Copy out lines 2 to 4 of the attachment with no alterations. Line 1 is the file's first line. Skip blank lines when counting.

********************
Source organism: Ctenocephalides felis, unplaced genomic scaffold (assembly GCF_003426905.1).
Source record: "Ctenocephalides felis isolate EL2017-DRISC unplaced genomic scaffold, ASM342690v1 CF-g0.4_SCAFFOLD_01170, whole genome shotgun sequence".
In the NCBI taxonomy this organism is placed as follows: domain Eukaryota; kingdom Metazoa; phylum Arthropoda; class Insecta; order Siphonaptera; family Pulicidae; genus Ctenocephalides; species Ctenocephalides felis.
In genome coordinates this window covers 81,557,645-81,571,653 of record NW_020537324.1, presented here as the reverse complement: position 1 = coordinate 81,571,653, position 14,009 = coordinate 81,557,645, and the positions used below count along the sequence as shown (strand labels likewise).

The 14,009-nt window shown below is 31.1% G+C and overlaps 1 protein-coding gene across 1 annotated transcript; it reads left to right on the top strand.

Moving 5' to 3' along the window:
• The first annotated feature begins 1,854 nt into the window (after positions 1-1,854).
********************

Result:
Source record: "Ctenocephalides felis isolate EL2017-DRISC unplaced genomic scaffold, ASM342690v1 CF-g0.4_SCAFFOLD_01170, whole genome shotgun sequence".
In the NCBI taxonomy this organism is placed as follows: domain Eukaryota; kingdom Metazoa; phylum Arthropoda; class Insecta; order Siphonaptera; family Pulicidae; genus Ctenocephalides; species Ctenocephalides felis.
In genome coordinates this window covers 81,557,645-81,571,653 of record NW_020537324.1, presented here as the reverse complement: position 1 = coordinate 81,571,653, position 14,009 = coordinate 81,557,645, and the positions used below count along the sequence as shown (strand labels likewise).